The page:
Vincent’s antithesis is Jerome, played by Jude Law. Jerome is the genetically superior or gene-rich person created in the lab with all the benefits of modern biotechnology. Sadly, because of an accident, he is paralyzed and lives out his life in a wheelchair. The film pits Vincent against a societal caste system that denies him certain rights, privileges, and opportunities because he’s of a lesser status than Jerome, who up until his accident had led a privileged life.
As a fan of Gattaca, I read with much interest Bruce Goldman’s blog piece, The end of sex?. Goldman, a science writer at Stanford, sat in on Stanford law professor Hank Greely’s talk titled “The End of Sex.” Goldman’s post reported on Greely’s bold assertion that within the next fifty years the majority of babies in developed countries will be made in the lab. Greely assumes, like the writer of Gattaca, that no one will want to leave nature to chance and have natural babies.
Some, perhaps even Greely, would go even further and say it is our duty to use these technologies to insure that society isn’t burdened with natural babies who may come with all those annoying things like disease, the wrong height, hair or eye color, sex, or be of only average intelligence.
Goldman reports that Greely says that as these technologies advance, the costs will go down. Soon, “tossing a measly $5K into the kitty for prenatal genetic diagnosis to predict other, not strictly medical traits from height to sociability to IQ will prove irresistible for people already ready to fork over an extra twenty grand a year for the right preschool.” (Emphasis mine)
One attendee of the seminar, who contacted me privately by email, was extremely unnerved by what she described as Greely’s pleasure that this was the way things were headed, and his condescension at “pro-lifers who will hate this” and “won’t even see it coming.” Why will pro-lifers miss this? Because it won’t start out like Gattaca or Huxley’s Brave New World, but will slip in unnoticed when some sympathetic young couple can’t have their own children because the wife has ovarian cancer. More and more options will be made available to the couple until Gattaca’s science fiction becomes broadly accepted.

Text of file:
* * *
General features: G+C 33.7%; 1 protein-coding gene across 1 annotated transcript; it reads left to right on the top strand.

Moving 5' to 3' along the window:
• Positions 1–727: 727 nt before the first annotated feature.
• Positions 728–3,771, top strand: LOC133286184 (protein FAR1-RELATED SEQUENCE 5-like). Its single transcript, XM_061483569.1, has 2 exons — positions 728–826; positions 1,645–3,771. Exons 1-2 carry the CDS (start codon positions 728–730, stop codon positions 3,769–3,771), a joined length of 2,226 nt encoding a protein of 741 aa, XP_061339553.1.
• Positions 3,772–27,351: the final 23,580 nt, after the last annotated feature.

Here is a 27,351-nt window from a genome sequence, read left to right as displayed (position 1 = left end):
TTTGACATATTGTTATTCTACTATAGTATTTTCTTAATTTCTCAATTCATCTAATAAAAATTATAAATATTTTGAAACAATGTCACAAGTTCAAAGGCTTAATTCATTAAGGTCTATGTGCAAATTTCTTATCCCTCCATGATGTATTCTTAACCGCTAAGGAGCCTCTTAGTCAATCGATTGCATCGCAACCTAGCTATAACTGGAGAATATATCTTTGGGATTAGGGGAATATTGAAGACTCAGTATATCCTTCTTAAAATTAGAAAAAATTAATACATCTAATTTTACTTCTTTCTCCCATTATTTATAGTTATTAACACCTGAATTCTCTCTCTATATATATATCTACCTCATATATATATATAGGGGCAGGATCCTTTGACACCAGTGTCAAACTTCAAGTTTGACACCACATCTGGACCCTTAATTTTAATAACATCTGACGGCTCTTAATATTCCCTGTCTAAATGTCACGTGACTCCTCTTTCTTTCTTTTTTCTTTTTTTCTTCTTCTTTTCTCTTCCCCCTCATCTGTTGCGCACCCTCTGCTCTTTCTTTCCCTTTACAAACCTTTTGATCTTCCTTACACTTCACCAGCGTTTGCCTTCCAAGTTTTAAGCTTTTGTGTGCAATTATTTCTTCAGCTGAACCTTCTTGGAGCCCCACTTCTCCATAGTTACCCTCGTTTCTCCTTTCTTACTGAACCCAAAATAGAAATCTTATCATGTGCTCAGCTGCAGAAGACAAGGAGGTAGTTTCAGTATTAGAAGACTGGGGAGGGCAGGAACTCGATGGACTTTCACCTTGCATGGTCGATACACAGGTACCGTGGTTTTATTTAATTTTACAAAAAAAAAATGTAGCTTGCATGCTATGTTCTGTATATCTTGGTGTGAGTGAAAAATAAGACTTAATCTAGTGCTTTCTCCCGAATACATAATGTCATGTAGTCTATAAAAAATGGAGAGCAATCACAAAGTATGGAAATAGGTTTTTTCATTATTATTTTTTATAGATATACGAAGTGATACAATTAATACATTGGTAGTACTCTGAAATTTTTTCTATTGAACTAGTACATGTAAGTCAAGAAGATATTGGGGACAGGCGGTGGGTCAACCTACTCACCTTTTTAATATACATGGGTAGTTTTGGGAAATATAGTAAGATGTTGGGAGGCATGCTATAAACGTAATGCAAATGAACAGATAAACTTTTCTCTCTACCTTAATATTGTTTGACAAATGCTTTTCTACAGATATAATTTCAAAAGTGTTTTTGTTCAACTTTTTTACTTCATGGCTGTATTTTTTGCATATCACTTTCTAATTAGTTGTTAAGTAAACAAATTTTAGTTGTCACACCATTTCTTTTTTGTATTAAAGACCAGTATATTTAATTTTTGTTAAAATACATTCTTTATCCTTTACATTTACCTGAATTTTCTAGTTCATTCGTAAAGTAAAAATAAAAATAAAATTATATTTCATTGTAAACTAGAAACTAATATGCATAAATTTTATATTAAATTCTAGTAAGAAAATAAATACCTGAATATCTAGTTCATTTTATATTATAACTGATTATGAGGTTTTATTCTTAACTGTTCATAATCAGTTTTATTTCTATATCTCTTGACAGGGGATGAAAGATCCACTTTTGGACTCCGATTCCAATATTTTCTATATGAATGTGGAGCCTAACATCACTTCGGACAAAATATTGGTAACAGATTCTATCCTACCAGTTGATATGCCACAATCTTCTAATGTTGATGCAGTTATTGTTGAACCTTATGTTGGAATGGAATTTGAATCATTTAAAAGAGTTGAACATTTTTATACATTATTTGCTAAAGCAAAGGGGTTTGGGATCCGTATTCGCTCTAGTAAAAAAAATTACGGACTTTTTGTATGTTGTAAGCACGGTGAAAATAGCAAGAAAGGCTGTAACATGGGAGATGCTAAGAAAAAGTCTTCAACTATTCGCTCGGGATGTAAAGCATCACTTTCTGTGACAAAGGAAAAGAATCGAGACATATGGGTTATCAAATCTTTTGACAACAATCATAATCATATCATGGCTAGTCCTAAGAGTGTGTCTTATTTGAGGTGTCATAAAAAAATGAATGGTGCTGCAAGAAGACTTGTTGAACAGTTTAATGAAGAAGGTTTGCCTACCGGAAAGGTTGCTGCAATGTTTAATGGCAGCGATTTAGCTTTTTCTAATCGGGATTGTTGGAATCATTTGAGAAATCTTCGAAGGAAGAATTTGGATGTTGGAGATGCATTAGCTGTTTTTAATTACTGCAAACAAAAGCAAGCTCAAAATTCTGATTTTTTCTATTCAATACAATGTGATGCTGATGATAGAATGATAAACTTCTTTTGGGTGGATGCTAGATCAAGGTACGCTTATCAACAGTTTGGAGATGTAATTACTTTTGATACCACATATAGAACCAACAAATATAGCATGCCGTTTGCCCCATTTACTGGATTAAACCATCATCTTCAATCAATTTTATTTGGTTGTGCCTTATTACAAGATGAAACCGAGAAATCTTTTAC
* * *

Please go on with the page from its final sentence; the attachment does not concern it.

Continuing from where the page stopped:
That’s how it plays out in Gattaca—a sweet, young, married couple’s first child was born with a heart defect. They find themselves in the doctor’s office being offered all sorts of enhancements and options for making their next baby. They seem hesitant and even tell the doctor they want to leave “some things to chance,” but the doctor reminds them how important it is to give their child the best advantage right from the very beginning.
And what good parent doesn’t want the “best” for their child?
It’s chilling just to type this essay. Babies without sex? It seems that is where we are headed, like it or not. Or should I say, know it or not. We aren’t in the driver’s seat, it appears, but we’re being taken for a very dangerous ride without our consent or even our knowledge.
This article originally appeared at tothesource. Reprinted by permission